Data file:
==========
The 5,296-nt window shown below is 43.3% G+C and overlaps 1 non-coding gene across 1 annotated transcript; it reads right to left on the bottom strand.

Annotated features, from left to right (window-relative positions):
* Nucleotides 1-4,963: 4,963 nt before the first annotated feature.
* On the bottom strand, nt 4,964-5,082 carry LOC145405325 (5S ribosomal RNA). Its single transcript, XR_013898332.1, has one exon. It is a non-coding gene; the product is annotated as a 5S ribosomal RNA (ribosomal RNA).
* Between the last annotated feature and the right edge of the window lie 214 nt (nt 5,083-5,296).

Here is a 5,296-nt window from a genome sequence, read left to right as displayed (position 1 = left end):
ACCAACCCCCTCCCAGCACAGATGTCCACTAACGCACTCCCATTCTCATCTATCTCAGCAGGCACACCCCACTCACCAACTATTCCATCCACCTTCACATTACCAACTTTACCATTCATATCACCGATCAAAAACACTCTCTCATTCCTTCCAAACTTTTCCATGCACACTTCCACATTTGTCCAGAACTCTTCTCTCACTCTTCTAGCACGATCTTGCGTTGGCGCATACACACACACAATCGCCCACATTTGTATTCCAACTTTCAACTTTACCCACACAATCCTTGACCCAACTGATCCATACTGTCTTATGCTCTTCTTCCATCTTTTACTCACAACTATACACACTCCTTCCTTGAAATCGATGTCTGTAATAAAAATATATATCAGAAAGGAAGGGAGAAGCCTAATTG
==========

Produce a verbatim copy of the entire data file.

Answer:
The 5,296-nt window shown below is 43.3% G+C and overlaps 1 non-coding gene across 1 annotated transcript; it reads right to left on the bottom strand.

Annotated features, from left to right (window-relative positions):
* Nucleotides 1-4,963: 4,963 nt before the first annotated feature.
* On the bottom strand, nt 4,964-5,082 carry LOC145405325 (5S ribosomal RNA). Its single transcript, XR_013898332.1, has one exon. It is a non-coding gene; the product is annotated as a 5S ribosomal RNA (ribosomal RNA).
* Between the last annotated feature and the right edge of the window lie 214 nt (nt 5,083-5,296).

Here is a 5,296-nt window from a genome sequence, read left to right as displayed (position 1 = left end):
ACCAACCCCCTCCCAGCACAGATGTCCACTAACGCACTCCCATTCTCATCTATCTCAGCAGGCACACCCCACTCACCAACTATTCCATCCACCTTCACATTACCAACTTTACCATTCATATCACCGATCAAAAACACTCTCTCATTCCTTCCAAACTTTTCCATGCACACTTCCACATTTGTCCAGAACTCTTCTCTCACTCTTCTAGCACGATCTTGCGTTGGCGCATACACACACACAATCGCCCACATTTGTATTCCAACTTTCAACTTTACCCACACAATCCTTGACCCAACTGATCCATACTGTCTTATGCTCTTCTTCCATCTTTTACTCACAACTATACACACTCCTTCCTTGAAATCGATGTCTGTAATAAAAATATATATCAGAAAGGAAGGGAGAAGCCTAATTG